If you’re not staying at an all-inclusive resort, take a day to indulge at the spa, sleep in, or order room service and dine alfresco from your balcony as you watch the storm roll in.
The beaches aren’t crowded
Most travelers shy away from traveling during hurricane season because they aren’t willing to take the risk of a hurricane making landfall, and many believe the weather is too hot or humid. While it can get a bit stuffy on the beach, you can cool off with an ocean dip and revel in the fact that you will be one of the only people there.
You can get a better deal
Destinations in a region where hurricanes can occur are typically on sale during their hurricane seasons. The standouts are the Bahamas, the Caribbean, Mexico, and most cruises that sail to or from the Caribbean and southeastern U.S., particularly the cruise ports in Florida.
Airfare is low right now
Airfare prices heading into the summer travel season are at a five-year low. We took the 50 most popular destinations so far this year on Cheapflights.com and compared the average airfares our users found to airfares found for those destinations from January through April of each year for the last five years. 2016 was the hands-down winner with the lowest average fare. Florida and New York are two places where average flight prices have dropped the most, by percentage, versus this time last year, making cruise vacations more affordable for those who have to fly to their cruise departure point.
Florida airports that have seen big average airfare drops this year include: Southwest Florida International (serving Fort Myers and the Florida Gulf) is down 35 percent, Orlando Internationalis down 32 percent, Fort Lauderdale/Hollywood International is down 32 percent and Miami International is down 25 percent, all mere miles from the beach or cruise ship ports. Airfare is also down 31 percent at LaGuardia, which is a short drive from cruise ship ports to destinations along the eastern coast of the U.S., Bermuda, the Bahamas, and the Caribbean.Search for flights to Florida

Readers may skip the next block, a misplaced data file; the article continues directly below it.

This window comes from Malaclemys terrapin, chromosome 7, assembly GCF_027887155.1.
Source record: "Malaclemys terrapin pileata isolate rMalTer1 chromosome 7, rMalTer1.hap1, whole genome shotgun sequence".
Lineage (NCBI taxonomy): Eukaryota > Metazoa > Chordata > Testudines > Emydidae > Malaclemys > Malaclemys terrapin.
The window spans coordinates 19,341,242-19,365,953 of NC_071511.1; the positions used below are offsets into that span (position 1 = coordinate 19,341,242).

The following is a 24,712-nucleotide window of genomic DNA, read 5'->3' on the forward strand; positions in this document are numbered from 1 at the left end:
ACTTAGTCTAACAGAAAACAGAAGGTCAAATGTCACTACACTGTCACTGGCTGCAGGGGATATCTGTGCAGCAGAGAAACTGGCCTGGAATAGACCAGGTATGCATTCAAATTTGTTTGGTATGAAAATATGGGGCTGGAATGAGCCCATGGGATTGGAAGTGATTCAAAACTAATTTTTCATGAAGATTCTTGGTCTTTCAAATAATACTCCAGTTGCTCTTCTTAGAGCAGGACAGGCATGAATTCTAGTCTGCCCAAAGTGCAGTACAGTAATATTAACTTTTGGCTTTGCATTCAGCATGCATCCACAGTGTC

It’s low season for cruises
Whether you’re setting sail on a cruise in the Atlantic, the Mexican Riviera, Hawaii, or Down Under, take advantage of lower rates during hurricane season. But buyer beware: cruise ship passengers aren’t entitled to compensation should the itinerary change. Be sure to buy shore excursions that are refundable. Cruises that have particularly low rates during hurricane season include those with ports of call in the Caribbean and the Bahamas. If you want less risk, destinations on the southern edge of the Caribbean like Aruba, Barbados, Bonaire, Curaçao, Grenada and Trinidad and Tobago rarely experience hurricanes.
You can reschedule your trip
Modern hurricane forecasting allows for greater accuracy in pinpointing areas where a hurricane is expected to make landfall. While it might now be known for sure where a hurricane will strike until a few days or even hours ahead of time, travelers won’t be caught off guard. Travelers can opt to switch their travel dates or change destinations last minute.
If you’re really worried or have bad luck, you can buy travel insurance
Many travelers can benefit from travel insurance and the peace of mind it brings. Travel insurance is not the same as health insurance, so be sure you know what the policy covers. You might already have some insurance coverage and just don’t know about it. Check with your health insurance provider, credit card company or auto club and see what’s covered during travel, and check out our travel insurance tips to make the whole process a breeze.
Take advantage of hurricane season and search for flights for a dream vacay with a chance of savings.
Main image: istockphoto/AleksandarNakic